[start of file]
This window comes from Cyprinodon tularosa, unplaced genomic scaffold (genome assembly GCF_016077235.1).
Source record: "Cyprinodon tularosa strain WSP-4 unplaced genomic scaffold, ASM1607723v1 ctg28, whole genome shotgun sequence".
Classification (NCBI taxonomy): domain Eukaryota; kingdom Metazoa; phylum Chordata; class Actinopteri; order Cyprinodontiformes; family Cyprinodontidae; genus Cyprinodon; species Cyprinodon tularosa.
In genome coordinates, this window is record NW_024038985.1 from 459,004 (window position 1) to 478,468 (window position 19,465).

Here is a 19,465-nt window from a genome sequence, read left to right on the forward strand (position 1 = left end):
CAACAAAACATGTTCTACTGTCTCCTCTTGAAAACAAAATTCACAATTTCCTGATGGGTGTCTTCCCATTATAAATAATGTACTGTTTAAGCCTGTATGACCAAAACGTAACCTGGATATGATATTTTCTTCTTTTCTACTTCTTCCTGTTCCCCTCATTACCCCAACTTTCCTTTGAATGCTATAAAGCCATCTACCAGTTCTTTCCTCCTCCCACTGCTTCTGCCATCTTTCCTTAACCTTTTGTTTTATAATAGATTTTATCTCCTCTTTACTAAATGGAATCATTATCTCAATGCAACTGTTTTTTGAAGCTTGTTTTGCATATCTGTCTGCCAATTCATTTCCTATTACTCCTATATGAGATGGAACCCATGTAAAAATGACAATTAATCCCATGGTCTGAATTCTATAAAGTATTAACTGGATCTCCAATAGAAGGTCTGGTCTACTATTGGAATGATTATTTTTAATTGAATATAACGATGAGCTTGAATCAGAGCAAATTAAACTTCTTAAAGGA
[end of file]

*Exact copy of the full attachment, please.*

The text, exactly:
This window comes from Cyprinodon tularosa, unplaced genomic scaffold (genome assembly GCF_016077235.1).
Source record: "Cyprinodon tularosa strain WSP-4 unplaced genomic scaffold, ASM1607723v1 ctg28, whole genome shotgun sequence".
Classification (NCBI taxonomy): domain Eukaryota; kingdom Metazoa; phylum Chordata; class Actinopteri; order Cyprinodontiformes; family Cyprinodontidae; genus Cyprinodon; species Cyprinodon tularosa.
In genome coordinates, this window is record NW_024038985.1 from 459,004 (window position 1) to 478,468 (window position 19,465).

Here is a 19,465-nt window from a genome sequence, read left to right on the forward strand (position 1 = left end):
CAACAAAACATGTTCTACTGTCTCCTCTTGAAAACAAAATTCACAATTTCCTGATGGGTGTCTTCCCATTATAAATAATGTACTGTTTAAGCCTGTATGACCAAAACGTAACCTGGATATGATATTTTCTTCTTTTCTACTTCTTCCTGTTCCCCTCATTACCCCAACTTTCCTTTGAATGCTATAAAGCCATCTACCAGTTCTTTCCTCCTCCCACTGCTTCTGCCATCTTTCCTTAACCTTTTGTTTTATAATAGATTTTATCTCCTCTTTACTAAATGGAATCATTATCTCAATGCAACTGTTTTTTGAAGCTTGTTTTGCATATCTGTCTGCCAATTCATTTCCTATTACTCCTATATGAGATGGAACCCATGTAAAAATGACAATTAATCCCATGGTCTGAATTCTATAAAGTATTAACTGGATCTCCAATAGAAGGTCTGGTCTACTATTGGAATGATTATTTTTAATTGAATATAACGATGAGCTTGAATCAGAGCAAATTAAACTTCTTAAAGGA